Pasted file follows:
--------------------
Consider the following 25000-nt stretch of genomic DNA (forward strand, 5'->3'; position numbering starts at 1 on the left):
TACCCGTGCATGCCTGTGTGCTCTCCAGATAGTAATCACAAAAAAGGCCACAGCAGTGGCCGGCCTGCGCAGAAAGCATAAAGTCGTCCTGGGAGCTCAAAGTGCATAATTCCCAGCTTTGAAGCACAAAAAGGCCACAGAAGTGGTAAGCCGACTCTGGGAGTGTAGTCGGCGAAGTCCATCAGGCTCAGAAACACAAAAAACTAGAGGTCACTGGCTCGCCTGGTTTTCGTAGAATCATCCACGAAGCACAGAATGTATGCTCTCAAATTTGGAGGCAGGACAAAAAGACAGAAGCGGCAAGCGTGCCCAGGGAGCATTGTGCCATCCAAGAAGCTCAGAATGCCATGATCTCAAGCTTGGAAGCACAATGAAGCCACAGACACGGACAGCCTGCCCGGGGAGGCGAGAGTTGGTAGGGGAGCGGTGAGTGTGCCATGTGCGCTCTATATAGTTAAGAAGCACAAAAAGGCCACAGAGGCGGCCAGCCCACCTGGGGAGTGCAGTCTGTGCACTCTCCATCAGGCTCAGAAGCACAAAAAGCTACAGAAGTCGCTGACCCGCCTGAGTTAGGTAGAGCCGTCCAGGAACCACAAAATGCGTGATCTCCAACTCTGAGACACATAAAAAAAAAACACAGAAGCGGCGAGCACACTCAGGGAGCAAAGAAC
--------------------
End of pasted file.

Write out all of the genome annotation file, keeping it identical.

Consider the following 25000-nt stretch of genomic DNA (forward strand, 5'->3'; position numbering starts at 1 on the left):
TACCCGTGCATGCCTGTGTGCTCTCCAGATAGTAATCACAAAAAAGGCCACAGCAGTGGCCGGCCTGCGCAGAAAGCATAAAGTCGTCCTGGGAGCTCAAAGTGCATAATTCCCAGCTTTGAAGCACAAAAAGGCCACAGAAGTGGTAAGCCGACTCTGGGAGTGTAGTCGGCGAAGTCCATCAGGCTCAGAAACACAAAAAACTAGAGGTCACTGGCTCGCCTGGTTTTCGTAGAATCATCCACGAAGCACAGAATGTATGCTCTCAAATTTGGAGGCAGGACAAAAAGACAGAAGCGGCAAGCGTGCCCAGGGAGCATTGTGCCATCCAAGAAGCTCAGAATGCCATGATCTCAAGCTTGGAAGCACAATGAAGCCACAGACACGGACAGCCTGCCCGGGGAGGCGAGAGTTGGTAGGGGAGCGGTGAGTGTGCCATGTGCGCTCTATATAGTTAAGAAGCACAAAAAGGCCACAGAGGCGGCCAGCCCACCTGGGGAGTGCAGTCTGTGCACTCTCCATCAGGCTCAGAAGCACAAAAAGCTACAGAAGTCGCTGACCCGCCTGAGTTAGGTAGAGCCGTCCAGGAACCACAAAATGCGTGATCTCCAACTCTGAGACACATAAAAAAAAAACACAGAAGCGGCGAGCACACTCAGGGAGCAAAGAAC